NGC 4395

NGC 4395 is a low surface brightness spiral galaxy with a halo that is about 8′ in diameter. It has several wide areas of greater brightness running northwest to southeast. The one furthest southeast is the brightest. Three of the patches have their own NGC numbers: 4401, 4400, and 4399 running east to west.[3]

NGC 4395 spiral galaxy in 32 inch Schulman telescope
NGC 4395 in 32 inch telescope

The nucleus of NGC 4395 is active and the galaxy is classified as a Seyfert. It is notable for containing one of the smallest supermassive black hole with an accurately-determined mass.[4] The central black hole has a mass of "only" 300,000 Sun masses,[5] which would make it a so-called "intermediate-mass black hole".

NGC 4395
An ultraviolet image of NGC 4395 taken with GALEX.
Observation data (J2000 epoch)
ConstellationCanes Venatici[1]
Right ascension 12h 25m 48.9s[2]
Declination+33° 32′ 48″[2]
Redshift319 ± 1 km/s[2]
Distance~14 million light-years
Apparent magnitude (V)10.6[2]
Size50,000 ly (diameter)
Apparent size (V)13′.2 × 11′.0[2]
Other designations
NGC 4395,[3] UGC 7542,[2] PGC 40596[2]
NGC 4395 Hubble WikiSky
NGC 4395 by HST


  1. ^ Celestia version 1.4.1. Laurel, Chris, 2006.
  2. ^ a b c d e f g h "NASA/IPAC Extragalactic Database". Results for. Retrieved 2006-11-04.
  3. ^ a b Kepple, George Robert; Glen W. Sanner (1998). The Night Sky Observer's Guide, Volume 2. Willmann-Bell, Inc. p. 48. ISBN 978-0-943396-60-6.
  4. ^ Merritt, David (2013). Dynamics and Evolution of Galactic Nuclei. Princeton, NJ: Princeton University Press. ISBN 9781400846122.
  5. ^ Peterson, Bradley; et al. (2005). "Multiwavelength Monitoring of the Dwarf Seyfert 1 Galaxy NGC 4395. I. A Reverberation-based Measurement of the Black Hole Mass". The Astrophysical Journal. 632 (2): 799–808. arXiv:astro-ph/0506665. Bibcode:2005ApJ...632..799P. doi:10.1086/444494.
Central massive object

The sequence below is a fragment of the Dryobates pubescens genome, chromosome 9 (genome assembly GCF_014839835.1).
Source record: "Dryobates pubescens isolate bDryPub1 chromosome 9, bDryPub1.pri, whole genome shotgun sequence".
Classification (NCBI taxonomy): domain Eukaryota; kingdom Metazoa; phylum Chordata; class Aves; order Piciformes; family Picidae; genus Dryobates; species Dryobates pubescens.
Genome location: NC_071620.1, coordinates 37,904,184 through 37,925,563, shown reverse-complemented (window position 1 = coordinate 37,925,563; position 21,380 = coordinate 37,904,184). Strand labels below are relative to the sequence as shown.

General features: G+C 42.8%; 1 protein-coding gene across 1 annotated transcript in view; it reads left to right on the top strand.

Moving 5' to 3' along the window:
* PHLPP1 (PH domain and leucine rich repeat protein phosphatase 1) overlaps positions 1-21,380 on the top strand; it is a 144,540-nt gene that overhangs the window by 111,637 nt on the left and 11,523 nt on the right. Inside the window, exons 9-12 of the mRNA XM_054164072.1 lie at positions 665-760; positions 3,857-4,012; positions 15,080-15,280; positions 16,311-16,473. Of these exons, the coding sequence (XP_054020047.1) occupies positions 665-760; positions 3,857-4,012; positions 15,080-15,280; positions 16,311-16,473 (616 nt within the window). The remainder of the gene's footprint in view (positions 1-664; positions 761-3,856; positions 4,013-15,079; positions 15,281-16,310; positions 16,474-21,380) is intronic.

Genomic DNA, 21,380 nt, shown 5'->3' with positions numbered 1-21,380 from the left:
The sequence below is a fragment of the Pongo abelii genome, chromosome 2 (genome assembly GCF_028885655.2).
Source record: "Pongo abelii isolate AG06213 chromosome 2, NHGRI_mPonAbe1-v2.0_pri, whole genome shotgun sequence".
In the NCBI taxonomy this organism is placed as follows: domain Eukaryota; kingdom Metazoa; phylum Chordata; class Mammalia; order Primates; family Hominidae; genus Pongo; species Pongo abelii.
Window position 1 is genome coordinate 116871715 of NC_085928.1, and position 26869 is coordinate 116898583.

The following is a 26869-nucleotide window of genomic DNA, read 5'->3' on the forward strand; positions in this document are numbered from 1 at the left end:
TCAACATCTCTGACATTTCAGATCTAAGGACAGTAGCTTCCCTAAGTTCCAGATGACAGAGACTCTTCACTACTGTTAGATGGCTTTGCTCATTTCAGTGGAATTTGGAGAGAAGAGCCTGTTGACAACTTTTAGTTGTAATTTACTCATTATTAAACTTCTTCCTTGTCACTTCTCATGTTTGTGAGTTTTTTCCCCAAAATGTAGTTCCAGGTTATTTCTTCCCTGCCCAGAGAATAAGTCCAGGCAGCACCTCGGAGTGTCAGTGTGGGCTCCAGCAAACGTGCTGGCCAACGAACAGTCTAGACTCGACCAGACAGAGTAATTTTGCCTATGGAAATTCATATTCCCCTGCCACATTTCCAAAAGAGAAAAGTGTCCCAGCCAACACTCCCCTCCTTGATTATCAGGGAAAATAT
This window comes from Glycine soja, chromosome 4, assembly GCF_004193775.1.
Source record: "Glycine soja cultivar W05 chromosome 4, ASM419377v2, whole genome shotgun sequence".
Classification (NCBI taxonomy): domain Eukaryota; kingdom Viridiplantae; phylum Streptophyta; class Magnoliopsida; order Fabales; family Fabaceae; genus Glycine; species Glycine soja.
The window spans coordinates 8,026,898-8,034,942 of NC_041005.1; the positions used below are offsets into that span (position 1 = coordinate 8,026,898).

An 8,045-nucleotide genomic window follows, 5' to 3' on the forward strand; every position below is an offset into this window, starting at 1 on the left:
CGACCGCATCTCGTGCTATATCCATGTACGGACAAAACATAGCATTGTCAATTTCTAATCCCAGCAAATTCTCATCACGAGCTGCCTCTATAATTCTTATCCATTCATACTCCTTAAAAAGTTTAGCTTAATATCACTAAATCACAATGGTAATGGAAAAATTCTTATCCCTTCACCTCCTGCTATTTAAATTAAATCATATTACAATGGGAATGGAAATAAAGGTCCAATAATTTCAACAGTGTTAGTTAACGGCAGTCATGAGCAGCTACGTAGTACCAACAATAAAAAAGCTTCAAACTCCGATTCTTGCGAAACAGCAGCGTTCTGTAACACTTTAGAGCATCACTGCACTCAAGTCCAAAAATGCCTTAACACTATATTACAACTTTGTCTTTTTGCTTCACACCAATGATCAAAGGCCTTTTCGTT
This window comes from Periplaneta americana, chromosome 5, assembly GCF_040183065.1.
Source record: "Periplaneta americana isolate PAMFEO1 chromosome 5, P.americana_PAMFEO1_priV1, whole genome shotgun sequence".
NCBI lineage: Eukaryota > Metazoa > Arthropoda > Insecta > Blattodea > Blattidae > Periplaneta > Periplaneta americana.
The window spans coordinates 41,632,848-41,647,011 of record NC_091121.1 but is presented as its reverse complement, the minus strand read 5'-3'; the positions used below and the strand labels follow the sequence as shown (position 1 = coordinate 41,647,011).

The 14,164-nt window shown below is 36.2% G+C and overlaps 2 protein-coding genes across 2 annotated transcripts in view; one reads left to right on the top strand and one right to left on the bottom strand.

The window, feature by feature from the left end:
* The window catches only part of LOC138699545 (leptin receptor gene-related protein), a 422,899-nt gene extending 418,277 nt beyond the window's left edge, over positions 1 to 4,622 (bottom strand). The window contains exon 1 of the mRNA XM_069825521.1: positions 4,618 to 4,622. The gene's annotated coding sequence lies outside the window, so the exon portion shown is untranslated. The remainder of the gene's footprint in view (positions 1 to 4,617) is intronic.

Central massive object (CMO) refers to a mass concentration at the center of a galaxy. It can be either a supermassive black hole or a nuclear star cluster.

The most massive galaxies are thought to always contain a supermassive black hole (SBH); these galaxies do not contain nuclear star clusters, and the CMO is identified with the SBH. Fainter galaxies usually contain a nuclear star cluster (NSC). In most of these galaxies it is not known whether a supermassive black hole is present, and the CMO is identified with the NSC. A few galaxies, for instance the Milky Way and NGC 4395, are known to contain both a SBH and a NSC.The mass associated with CMOs is roughly 0.1–0.3% times the total mass of the galactic bulge.

Intermediate-mass black hole

An intermediate-mass black hole (IMBH) is a class of black hole with mass in the range 102-105 solar masses: significantly more than stellar black holes but less than the 105-109 solar mass supermassive black holes. Several IMBH candidate objects have been discovered in our galaxy and others nearby, based on indirect gas cloud velocity and accretion disk spectra observations of various evidentiary strength.

List of most massive black holes

This is an ordered list of the most massive black holes so far discovered (and probable candidates), measured in units of solar masses (M☉), or the mass of the Sun (approx. 2×1030 kilograms).

List of spiral galaxies

A spiral galaxy is a type of galaxy characterized by a central bulge of old Population II stars surrounded by a rotating disc of younger Population I stars. A spiral galaxy maintains its spirals arms due to density wave theory.